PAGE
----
Traditionally, the coupling between the amplifier 8 and the recording head 2 is highly inefficient. In order to improve the efficiency of the coupling between the amplifier 8 and the recording head 2, there has been provided, in accordance with the present invention, an impedance matching network. The impedance matching network includes the capacitor 28, the inductor 30 and the capacitors 32 and 34, together with the inductive impedance of the winding 4 of the head 2. The values of the elements in the impedance matching network are so chosen that, at the selected bias frequency, the load on the amplifier appears as a nearly purely resistive load or very slightly inductive load with an effective resistive impedance that substantially matches the output impedance of the amplifier 8. With the loading on the amplifier effectively matching the output impedance of the amplifier 8, a maximum energy transfer between the amplifier and the recording head is achieved. That, in turn, reduces to a minimum the amount of energy that must be dissipated within the amplifier 8, itself. The data signal applied to the input terminal 18 of the head driver circuit and coupled to the inverting input of the amplifier 8 through the resistance network including the resistors 20 and 24 and 26 is superimposed upon the bias signal applied to the recording head 2. Since the amplifier 8 is of a differential amplifier configuration, the application of the bias signal on one of the input terminals and the data signal on the other of the input terminals introduces no reflected interaction of the signals back into the source circuits. The amplifier effectively isolates the two input circuits, preventing the reflection of data signals back into the common bias signal circuit, a condition which could otherwise produce undesirable cross-talk between channels.
In the circuit thus described, it will be noted that a resistor 52 is positioned to bypass the capacitor 28 in the impedance matching network. The resistor 52 effectively provides a low impedance bypass for the lower frequency data signals, providing a substantially constant current value for those lower frequency data signals. As the frequency of the data signals increases the effective impedance of the capacitor 28 diminishes relative to the impedance of the resistor 52, providing a desirable signal boost for the higher frequency data signals to effectively compensate for high frequency losses in the magnetic head. The resistor 52, in turn, does not affect the impedance match characteristic for the high frequency bias signal.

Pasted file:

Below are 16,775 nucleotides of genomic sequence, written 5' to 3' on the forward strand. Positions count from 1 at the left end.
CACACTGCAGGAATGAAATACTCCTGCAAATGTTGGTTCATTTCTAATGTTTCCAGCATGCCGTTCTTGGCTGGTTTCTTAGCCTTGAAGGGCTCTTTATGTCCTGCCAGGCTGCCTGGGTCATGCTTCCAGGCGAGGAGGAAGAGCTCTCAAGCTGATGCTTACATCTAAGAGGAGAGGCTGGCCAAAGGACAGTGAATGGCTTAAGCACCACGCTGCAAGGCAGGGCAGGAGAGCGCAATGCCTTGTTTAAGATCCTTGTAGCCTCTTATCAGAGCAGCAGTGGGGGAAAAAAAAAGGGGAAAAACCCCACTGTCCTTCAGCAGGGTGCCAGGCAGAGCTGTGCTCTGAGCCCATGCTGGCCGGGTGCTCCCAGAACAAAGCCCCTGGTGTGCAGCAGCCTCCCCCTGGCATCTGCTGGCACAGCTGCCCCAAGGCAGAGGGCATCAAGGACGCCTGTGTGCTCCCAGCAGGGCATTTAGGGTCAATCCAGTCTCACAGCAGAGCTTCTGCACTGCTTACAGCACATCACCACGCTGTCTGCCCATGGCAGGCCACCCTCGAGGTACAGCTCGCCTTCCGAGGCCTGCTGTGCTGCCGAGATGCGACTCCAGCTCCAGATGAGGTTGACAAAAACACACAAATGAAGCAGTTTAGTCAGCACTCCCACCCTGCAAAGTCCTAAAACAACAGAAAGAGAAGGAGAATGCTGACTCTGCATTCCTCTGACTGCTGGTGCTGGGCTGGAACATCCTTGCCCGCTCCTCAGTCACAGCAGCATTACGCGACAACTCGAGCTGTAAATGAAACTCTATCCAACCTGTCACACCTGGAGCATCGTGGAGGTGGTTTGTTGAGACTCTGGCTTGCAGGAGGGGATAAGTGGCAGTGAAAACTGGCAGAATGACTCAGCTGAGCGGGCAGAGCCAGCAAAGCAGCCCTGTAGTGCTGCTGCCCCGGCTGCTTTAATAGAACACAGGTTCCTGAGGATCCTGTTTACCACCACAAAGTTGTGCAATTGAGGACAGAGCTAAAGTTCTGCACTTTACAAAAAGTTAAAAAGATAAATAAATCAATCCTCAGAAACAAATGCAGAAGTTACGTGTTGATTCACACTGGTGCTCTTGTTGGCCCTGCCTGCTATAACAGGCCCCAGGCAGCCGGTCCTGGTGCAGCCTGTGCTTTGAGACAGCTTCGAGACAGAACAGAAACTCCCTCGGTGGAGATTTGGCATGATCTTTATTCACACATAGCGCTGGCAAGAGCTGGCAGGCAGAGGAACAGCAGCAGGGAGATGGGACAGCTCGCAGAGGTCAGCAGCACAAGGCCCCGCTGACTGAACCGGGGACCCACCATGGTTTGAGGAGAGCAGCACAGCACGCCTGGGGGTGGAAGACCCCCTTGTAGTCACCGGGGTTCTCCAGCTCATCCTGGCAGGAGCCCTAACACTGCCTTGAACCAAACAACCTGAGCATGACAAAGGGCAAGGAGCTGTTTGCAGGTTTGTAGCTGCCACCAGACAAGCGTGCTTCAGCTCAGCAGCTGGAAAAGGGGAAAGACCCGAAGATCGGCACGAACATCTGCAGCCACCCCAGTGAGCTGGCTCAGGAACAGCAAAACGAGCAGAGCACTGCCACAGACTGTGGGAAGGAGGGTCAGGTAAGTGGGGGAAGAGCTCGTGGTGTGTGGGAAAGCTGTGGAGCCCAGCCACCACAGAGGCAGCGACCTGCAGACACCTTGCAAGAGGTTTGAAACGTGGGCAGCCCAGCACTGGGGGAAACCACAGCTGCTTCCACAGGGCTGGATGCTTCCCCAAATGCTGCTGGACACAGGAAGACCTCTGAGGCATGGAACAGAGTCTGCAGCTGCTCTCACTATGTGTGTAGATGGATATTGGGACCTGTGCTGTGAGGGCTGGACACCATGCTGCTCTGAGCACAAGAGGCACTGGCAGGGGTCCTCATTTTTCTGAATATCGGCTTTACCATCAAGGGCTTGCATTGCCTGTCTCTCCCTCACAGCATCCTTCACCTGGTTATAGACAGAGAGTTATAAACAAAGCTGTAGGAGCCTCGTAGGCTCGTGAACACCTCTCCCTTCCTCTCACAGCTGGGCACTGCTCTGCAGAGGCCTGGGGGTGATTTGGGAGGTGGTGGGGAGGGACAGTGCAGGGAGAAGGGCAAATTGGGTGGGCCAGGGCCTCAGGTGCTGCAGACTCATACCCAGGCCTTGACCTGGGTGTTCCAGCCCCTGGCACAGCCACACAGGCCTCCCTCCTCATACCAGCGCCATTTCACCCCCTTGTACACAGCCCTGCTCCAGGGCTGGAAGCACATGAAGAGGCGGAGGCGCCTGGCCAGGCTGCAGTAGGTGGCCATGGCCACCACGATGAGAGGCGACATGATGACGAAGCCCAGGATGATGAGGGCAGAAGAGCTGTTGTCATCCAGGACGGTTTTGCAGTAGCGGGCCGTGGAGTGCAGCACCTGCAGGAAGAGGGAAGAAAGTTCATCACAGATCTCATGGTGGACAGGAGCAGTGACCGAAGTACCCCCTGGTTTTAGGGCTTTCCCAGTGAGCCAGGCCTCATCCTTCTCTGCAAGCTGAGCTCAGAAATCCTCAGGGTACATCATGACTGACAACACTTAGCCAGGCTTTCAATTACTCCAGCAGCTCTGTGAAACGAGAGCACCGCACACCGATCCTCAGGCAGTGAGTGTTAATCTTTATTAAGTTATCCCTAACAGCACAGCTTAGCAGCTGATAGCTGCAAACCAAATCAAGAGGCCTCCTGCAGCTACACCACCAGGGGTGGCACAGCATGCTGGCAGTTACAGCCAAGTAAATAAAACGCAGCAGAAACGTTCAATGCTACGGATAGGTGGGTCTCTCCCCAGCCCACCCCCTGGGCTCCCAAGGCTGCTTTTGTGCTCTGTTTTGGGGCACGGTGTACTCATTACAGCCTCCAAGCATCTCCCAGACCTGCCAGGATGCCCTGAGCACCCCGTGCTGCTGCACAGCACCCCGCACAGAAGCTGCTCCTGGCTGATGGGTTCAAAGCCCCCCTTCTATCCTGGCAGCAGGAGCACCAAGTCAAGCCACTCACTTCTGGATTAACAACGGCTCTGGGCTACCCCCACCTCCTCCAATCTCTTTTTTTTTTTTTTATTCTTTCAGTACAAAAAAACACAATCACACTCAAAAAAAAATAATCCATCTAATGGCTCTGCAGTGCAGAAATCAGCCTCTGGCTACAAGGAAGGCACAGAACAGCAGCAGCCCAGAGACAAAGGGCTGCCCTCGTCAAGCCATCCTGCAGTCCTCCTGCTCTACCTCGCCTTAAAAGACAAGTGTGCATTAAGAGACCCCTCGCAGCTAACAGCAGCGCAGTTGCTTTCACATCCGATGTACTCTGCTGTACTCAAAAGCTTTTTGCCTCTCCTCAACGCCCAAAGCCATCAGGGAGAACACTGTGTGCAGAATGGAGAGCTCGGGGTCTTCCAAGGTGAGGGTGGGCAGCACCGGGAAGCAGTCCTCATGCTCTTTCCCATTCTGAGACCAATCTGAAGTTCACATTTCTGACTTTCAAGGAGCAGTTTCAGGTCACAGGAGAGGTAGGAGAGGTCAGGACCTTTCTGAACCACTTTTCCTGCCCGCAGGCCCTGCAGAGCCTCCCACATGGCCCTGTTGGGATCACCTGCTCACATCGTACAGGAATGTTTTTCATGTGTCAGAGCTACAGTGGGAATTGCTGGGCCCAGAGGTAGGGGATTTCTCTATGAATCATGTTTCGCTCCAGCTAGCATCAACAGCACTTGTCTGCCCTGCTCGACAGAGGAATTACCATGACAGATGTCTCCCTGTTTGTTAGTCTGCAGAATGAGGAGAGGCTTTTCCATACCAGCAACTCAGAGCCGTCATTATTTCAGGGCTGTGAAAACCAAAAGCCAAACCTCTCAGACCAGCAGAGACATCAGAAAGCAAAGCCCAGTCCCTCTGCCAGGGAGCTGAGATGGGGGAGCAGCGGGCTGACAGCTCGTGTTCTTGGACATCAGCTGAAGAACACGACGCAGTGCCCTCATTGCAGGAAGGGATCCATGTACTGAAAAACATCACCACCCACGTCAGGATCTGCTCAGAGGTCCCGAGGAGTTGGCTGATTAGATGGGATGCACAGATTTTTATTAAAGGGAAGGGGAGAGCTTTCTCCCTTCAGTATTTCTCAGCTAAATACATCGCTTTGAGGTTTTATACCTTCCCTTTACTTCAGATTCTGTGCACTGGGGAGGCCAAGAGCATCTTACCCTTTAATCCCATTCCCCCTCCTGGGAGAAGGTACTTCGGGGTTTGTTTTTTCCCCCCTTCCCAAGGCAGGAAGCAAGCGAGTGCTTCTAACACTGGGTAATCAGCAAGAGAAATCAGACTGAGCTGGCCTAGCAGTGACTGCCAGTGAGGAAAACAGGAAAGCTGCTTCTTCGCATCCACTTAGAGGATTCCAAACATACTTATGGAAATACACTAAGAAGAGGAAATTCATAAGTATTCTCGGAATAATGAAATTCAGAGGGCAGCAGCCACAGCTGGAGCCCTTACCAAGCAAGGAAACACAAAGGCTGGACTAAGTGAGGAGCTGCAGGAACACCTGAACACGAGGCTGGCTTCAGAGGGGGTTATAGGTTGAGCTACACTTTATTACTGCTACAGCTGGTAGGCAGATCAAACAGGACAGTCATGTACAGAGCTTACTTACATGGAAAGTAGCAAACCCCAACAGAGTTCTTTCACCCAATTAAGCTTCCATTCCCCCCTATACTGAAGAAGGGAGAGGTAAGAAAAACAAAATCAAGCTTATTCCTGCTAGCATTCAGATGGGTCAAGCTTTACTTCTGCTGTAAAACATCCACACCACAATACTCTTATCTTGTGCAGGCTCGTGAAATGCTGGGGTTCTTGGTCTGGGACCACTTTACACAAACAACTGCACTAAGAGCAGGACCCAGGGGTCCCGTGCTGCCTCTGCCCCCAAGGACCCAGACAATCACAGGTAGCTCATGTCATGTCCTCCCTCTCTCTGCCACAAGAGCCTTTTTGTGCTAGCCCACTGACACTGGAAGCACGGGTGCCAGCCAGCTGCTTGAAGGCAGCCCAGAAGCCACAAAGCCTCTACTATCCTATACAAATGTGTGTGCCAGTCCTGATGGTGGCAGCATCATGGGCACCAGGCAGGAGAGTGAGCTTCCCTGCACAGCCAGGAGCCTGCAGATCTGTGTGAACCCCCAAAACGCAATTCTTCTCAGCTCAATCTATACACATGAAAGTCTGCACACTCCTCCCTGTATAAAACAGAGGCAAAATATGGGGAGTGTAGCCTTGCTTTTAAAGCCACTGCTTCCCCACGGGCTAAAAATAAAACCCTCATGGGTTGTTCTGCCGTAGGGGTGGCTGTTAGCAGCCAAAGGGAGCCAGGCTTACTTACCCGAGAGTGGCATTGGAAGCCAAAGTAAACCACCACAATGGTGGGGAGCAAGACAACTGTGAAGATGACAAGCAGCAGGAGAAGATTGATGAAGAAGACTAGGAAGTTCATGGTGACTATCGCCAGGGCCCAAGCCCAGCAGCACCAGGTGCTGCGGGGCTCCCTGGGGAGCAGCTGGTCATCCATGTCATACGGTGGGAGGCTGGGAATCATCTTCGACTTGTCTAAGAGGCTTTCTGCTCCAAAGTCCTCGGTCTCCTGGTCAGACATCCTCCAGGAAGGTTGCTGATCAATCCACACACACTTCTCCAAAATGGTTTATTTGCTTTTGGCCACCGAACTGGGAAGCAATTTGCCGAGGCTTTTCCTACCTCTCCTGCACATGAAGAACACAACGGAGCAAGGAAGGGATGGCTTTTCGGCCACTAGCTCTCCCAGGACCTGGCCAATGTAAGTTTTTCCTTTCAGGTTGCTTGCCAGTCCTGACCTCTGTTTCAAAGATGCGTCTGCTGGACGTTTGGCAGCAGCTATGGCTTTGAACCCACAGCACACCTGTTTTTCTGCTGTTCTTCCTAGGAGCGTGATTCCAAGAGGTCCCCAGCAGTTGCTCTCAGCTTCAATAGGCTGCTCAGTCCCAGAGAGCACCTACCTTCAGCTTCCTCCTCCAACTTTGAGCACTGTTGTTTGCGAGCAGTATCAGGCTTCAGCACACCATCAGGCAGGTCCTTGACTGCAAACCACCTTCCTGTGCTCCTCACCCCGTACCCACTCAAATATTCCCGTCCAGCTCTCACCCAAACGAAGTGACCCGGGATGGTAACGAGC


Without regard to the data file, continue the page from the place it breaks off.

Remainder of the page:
The energization of the amplifier 8 through the voltage regulator 36 provides, first, an isolating buffer whereby to prevent cross-talk between the several channels of the recording system due to reflection back through the power supply common to all the recording channels. Additionally, it was noted that the voltage regulator is provided with a reference input terminal 42. That regulator is so arranged that an enable signal applied to the reference terminal 42 establishes the magnitude of the energizing voltage or current supplied to the terminals 38 and 40, whereby to energize the amplifier 8. When, however, the terminal 42 is clamped to ground, as by an external signal applied to the select input terminal 44 through the resistors 46 and the transistor 48, the output energizing current from the terminals 38 and 40 are cut off. With the energization of the amplifier 8 from the regulator 36 in a cutoff condition, no signal, either data or bias signal, will be issued at the output of the amplifier 8. Thus, there is provided a means for effecting channel selection among the several record channels by external programmatic control and without the need for switching in the data or bias channels.